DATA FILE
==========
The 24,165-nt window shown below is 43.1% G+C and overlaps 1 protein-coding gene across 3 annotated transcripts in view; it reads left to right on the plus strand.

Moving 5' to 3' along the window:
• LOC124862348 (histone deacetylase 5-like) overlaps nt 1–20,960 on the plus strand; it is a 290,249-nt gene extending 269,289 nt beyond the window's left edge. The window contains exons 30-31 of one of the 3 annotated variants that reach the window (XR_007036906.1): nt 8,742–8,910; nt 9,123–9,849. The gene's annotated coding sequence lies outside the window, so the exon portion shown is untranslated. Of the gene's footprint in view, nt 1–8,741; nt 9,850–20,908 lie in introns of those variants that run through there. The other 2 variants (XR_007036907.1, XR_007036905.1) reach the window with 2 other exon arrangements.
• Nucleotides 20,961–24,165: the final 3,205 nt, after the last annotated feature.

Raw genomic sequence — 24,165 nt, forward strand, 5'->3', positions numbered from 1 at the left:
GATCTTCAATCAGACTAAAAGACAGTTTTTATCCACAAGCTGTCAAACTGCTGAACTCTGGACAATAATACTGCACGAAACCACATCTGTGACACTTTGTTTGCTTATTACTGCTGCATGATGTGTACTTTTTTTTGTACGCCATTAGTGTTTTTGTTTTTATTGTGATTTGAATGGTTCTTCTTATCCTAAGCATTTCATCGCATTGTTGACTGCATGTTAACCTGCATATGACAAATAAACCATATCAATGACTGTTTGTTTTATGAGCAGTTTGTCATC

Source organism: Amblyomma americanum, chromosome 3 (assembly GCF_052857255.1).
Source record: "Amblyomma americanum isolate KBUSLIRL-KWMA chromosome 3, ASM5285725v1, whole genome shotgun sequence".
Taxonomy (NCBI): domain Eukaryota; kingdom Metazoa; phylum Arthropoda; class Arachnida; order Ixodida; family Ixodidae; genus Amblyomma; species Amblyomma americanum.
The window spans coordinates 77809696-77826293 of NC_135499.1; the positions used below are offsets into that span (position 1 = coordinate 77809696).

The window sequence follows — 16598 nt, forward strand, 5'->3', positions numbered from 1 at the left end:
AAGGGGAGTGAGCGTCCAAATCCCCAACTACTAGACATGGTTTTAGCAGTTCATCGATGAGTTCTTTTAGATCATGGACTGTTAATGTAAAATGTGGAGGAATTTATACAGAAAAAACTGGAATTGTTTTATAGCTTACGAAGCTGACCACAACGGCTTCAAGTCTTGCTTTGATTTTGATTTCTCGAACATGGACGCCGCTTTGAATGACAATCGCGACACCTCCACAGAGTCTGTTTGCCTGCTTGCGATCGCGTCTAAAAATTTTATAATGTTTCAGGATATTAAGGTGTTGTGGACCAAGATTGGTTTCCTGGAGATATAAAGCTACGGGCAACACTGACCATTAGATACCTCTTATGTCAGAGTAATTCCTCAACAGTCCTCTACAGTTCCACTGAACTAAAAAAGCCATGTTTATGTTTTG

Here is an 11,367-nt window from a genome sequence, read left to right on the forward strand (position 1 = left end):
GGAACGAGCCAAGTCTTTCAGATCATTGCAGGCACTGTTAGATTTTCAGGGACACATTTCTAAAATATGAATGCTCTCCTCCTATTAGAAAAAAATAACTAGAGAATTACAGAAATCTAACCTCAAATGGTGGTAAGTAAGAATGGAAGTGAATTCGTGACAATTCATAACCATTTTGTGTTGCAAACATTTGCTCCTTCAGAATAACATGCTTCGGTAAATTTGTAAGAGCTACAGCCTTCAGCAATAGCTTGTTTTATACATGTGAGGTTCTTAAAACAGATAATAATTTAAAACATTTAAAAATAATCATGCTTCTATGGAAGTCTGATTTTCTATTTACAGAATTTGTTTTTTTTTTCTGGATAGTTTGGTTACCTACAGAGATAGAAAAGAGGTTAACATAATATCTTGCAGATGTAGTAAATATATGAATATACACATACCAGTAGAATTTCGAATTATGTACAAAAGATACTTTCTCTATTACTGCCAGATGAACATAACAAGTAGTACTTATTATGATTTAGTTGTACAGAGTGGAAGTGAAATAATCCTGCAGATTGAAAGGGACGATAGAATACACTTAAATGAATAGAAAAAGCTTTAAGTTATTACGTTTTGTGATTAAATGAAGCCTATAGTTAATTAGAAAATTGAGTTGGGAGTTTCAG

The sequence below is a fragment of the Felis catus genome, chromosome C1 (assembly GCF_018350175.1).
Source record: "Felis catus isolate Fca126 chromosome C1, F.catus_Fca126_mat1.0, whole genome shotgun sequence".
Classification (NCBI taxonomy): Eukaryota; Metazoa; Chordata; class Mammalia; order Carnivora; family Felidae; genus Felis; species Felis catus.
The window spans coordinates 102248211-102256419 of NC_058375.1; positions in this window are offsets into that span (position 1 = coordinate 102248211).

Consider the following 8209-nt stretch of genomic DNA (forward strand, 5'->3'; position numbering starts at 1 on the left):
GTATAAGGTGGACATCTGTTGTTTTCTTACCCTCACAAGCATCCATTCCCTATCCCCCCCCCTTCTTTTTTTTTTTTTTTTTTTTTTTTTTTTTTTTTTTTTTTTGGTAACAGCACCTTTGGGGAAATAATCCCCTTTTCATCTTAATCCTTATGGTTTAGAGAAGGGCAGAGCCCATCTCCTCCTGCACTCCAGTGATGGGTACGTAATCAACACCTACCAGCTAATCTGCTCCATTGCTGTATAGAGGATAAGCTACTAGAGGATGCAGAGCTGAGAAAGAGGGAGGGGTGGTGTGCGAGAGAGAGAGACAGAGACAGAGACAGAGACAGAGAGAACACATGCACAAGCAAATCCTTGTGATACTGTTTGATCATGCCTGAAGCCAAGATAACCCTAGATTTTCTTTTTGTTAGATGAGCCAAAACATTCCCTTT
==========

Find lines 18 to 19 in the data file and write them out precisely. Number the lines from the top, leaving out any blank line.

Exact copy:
The window spans coordinates 102248211-102256419 of NC_058375.1; positions in this window are offsets into that span (position 1 = coordinate 102248211).

Consider the following 8209-nt stretch of genomic DNA (forward strand, 5'->3'; position numbering starts at 1 on the left):